However a quota alone is not going to be create a changing culture of quality songwriter from both sexes (as a previous ESC Insight Newsletter has discussed), and it’s going to generate feelings of further distrust of the song selection process. Iceland announced a similar process this year but a media backlash and outspoken criticism from some former entrants of their selection got the rule removed. In theory a jury process should be immune from the names and professions of songwriters so that side of things shouldn’t be the problem. Encouraging female songwriters to come through needs a longer term approach to change cultures over a generation.
Ironically if you look at Lilla Melodifestivalen then there we have a glut of female entrants compared to male. It is at this youthful level where intervention should be placed to provide extra encouragement and training to allow young and enthusiastic female songwriters to develop to a professional level where the big Melodifestivalen is their natural habitat. To generate equality is a worthwhile goal for Melodifestivalen to have, but for this to happen sustainably needs to be longer term and ensure that the intervention comes in earlier than this final stage of Melodifestivalen entries.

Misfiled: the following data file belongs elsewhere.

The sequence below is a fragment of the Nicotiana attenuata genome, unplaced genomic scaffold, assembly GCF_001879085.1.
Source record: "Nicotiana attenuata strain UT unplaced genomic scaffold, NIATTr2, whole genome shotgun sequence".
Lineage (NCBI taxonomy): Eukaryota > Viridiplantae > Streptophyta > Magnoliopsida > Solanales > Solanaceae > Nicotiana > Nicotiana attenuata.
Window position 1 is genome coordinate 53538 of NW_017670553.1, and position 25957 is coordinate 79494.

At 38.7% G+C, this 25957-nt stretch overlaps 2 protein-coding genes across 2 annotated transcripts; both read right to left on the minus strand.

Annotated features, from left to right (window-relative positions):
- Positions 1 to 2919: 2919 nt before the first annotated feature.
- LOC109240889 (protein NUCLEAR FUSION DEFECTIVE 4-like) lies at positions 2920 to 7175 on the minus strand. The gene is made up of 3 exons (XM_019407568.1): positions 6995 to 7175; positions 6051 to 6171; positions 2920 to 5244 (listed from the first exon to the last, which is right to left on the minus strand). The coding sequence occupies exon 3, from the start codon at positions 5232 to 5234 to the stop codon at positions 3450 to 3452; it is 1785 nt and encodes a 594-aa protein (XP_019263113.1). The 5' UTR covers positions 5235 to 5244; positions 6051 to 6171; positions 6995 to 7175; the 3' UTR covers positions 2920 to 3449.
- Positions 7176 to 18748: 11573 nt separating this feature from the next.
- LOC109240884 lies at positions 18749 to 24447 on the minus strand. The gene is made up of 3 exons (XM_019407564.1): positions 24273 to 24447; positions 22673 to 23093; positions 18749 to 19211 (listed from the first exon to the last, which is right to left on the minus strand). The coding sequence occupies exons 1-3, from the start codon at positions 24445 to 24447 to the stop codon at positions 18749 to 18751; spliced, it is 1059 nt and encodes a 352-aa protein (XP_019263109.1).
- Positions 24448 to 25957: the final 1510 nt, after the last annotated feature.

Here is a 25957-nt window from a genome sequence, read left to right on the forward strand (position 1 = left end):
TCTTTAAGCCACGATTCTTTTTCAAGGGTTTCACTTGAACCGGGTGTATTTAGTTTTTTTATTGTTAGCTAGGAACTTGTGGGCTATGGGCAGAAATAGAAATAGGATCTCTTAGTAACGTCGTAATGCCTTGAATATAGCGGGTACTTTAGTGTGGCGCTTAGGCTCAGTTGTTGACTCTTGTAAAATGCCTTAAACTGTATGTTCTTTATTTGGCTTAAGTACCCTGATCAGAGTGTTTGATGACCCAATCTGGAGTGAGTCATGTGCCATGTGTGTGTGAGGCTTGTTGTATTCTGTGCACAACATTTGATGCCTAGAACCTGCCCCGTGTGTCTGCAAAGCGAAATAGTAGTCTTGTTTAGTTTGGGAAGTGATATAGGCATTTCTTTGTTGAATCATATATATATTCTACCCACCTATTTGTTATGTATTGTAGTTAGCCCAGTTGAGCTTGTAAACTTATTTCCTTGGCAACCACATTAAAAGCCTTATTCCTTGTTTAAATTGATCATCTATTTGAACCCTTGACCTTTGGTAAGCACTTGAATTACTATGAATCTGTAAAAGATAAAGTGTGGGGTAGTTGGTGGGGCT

Those International Juries Are A Curse And A Blessing
That Melodifestivalen is replicating Eurovision and having 50% of the scoring created by International Juries is in theory a really savvy practice ensuring the results of Melodifestivalen are in keeping with the types likely to do well in the Eurovision Song Contest. However the process that the International Juries operate in could be strengthened to increase their professional integrity as well.
Some of the same names have been cropping up year after year in this system and their friendly faces enjoy their chance in the limelight to praise all things Melodifestivalen and quite often their good friend Christer as well. It’s all a little too jovial for a system which is there as a check to help Sweden pick the best song for Eurovision.
To replicate Eurovision further these juries could still be kept fun but could also be improved in their scrutiny. In keeping with the Eurovision Song Contest these juries could have new members every three years and have their voting breakdowns released by SVT after the show. Given how close the results were this year the extra level of detail may just help remove accusations of bias and ensure all jurors respect the professional expectations Sweden has to find the best possible song for Europe.
All together these ideas are a culmination of little tweaks that Melodifestivalen should be looking at in the aim to make it even more fair and fabulous. There is no denying now that Sweden has a successful National Final format, but one that perhaps is now lacking in freshness to be consistently able to deliver the passion from years gone by. SVT though constantly try and refresh the format with subtle tweaks which shows their commitment not to rest on their laurels.
I’m looking forward to this coming series of Melodifestivalen to once again be the pinnacle of fun and fantastic entertainment through what is itself alone one of the biggest songwriting competitions on the planet. Maybe some of these ideas will help SVT raise the bar again in 2016 as it continues to evolve.